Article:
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DR CONGO: Sowing the Seeds of Food Security in Bandundu

KIKWIT, DR Congo, May 9 2011 (IPS) - Subsistence farmers in the Democratic Republic of Congo’s southwestern Bandundu Province are seeing their harvests double, thanks to an ambitious programme of support by the government.

Drying cassava: improved seed varieties and agricultural extension are boosting farmers' yields in DRC. Credit:  Ken Wiegand/Wikicommons

Drying cassava: improved seed varieties and agricultural extension are boosting farmers' yields in DRC. Credit: Ken Wiegand/Wikicommons

The Agriculture Sector Support and Rehabilitation Programme, known by its French acronym PARSAR, is providing smallholders with access to improved seed and advice on agricultural techniques as well as upgrading roads to ease their access to markets. The results have been strongly positive.

“Before 2008, our association worked hard and produced little: only one tonne of cassava or rice per hectare. But when PARSAR began to back us, the whole production picture changed. Every year since 2008, we have produced four or five tonnes per hectare of the Nsansa variety of cassava,” says Guy Lasere, coordinator of a group of 44 farmers in a district 140 kilometres from the provincial capital, Kikwit.

Lasere says the Mulele group belongs to a Village Seed Association, a grouping of 28 farmers’ collectives set up by PARSAR.

“PARSAR has set up 15 such seed associations, each comprised of between 20 and 40 smallholder organisations. These associations produce improved seed varieties and distribute them to farmers. They are coordinated by the Bandundu Smallholders’ Network which functions as a kind of union for these structures,” explains Amede Mungwele, another coordinator at PARSAR.

Rural development

Support for agriculture and food security is among the topics being discussed at the Fourth U.N. Conference on the Least Developed Countries.

The International Fund for Agricultural Development views smallholder agriculture in terms of opportunities for rural people supplying the fast-growing markets for food in LDCs' own urban areas.

Read more IPS coverage of LDCs here.

At Nsimulungu, 28 kilometres from Kikwit in Bulungu, another of PARSAR’s village associations is cultivating improved varieties of maize, rice, groundnuts and niébé – black-eyed peas.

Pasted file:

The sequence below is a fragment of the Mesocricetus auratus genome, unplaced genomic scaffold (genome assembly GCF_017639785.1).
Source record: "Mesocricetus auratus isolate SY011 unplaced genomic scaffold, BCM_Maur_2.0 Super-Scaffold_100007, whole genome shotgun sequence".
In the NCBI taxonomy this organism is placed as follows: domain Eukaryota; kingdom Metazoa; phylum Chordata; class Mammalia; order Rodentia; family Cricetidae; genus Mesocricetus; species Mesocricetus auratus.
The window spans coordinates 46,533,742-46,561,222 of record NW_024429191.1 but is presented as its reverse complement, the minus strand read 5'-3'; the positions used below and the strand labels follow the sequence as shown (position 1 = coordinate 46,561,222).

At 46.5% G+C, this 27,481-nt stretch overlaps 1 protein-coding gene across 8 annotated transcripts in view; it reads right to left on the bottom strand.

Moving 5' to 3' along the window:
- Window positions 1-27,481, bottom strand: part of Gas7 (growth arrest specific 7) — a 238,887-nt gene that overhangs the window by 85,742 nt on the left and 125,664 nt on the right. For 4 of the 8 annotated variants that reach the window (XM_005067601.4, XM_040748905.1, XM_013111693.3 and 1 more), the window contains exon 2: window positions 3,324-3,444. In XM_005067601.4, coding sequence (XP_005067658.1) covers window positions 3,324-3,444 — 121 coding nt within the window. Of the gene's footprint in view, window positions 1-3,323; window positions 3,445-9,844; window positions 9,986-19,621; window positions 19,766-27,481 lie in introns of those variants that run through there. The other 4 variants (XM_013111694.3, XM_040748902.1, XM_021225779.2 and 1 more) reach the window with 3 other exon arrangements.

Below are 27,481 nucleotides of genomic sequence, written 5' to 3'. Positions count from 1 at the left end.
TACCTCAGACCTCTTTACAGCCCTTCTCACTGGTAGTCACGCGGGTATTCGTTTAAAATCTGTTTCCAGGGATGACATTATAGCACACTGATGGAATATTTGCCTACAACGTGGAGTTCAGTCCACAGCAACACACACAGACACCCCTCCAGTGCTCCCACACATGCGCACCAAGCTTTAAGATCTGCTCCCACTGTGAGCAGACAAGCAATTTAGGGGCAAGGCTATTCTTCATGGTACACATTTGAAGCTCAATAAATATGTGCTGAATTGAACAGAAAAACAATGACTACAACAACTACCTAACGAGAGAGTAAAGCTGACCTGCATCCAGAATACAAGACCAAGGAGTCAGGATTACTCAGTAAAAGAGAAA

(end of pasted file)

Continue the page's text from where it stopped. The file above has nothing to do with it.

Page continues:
“We have four collective fields, each covering 16 hectares. Since 2009, with the j124 groundnut variety, we have produced three tonnes per hectare, compared to one tonne in previous years. The same thing happened with the irat12 rice variety, which is currently yielding four tonnes per hectare, compared to only or two tonnes in previous years,” says the president of Nsimulungu’s association, Nestor Nkama.

Unlocking farmers’ potential

The population of Bandundu province – and the DRC in general – has long endured food insecurity, despite conditions naturally suited to agriculture. This is due to long years of civil war as well as the lack of effective agricultural methods.

The 2008 strategy document that sets out the Congolese government’s national programme for agriculture through 2013 states that nearly 17 million people in the DRC are going hungry. The Food and Agriculture Organization estimates that nearly 73 percent of the Congolese population lives with food insecurity.

“The country has about 135 million hectares of agricultural land, which takes up 34 percent of the national land, and only 10 percent of this has been developed,” says the document.

It is in answer to this challenge that the Congolese government introduced the PARSAR development project in 2008.

“This project revolves around four components: institutional support, capacity building, support for agricultural production, and the rehabilitation of basic socioeconomic infrastructure. All this is being done thanks to the financial support of the African Development Bank amounting to nearly 30 million dollars,” explains Lambert Diango, president of PARSAR’s Bandundu branch.

“Every quarter, we show the subsistence farmers new production techniques,” says Jean Misiwense, a supervisor at PARSAR. “We give them the improved seeds provided by the National Agricultural for Study and Research in Agriculture, and monitored by the National Seed Service (SEMASEM). We also give them tools and equipment, and we carry out monitoring.”

According to Misiwense, the improved seeds have short growing cycles and high productivity levels. They are are also more resistant to plant diseases compared to other local seeds.

“At present, more than 200,000 households are benefiting from large quantities of good quality agricultural products. And more than 350 kilometres of road have been rehabilitated by the project to allow the smallholders to move their produce,” he adds.

 
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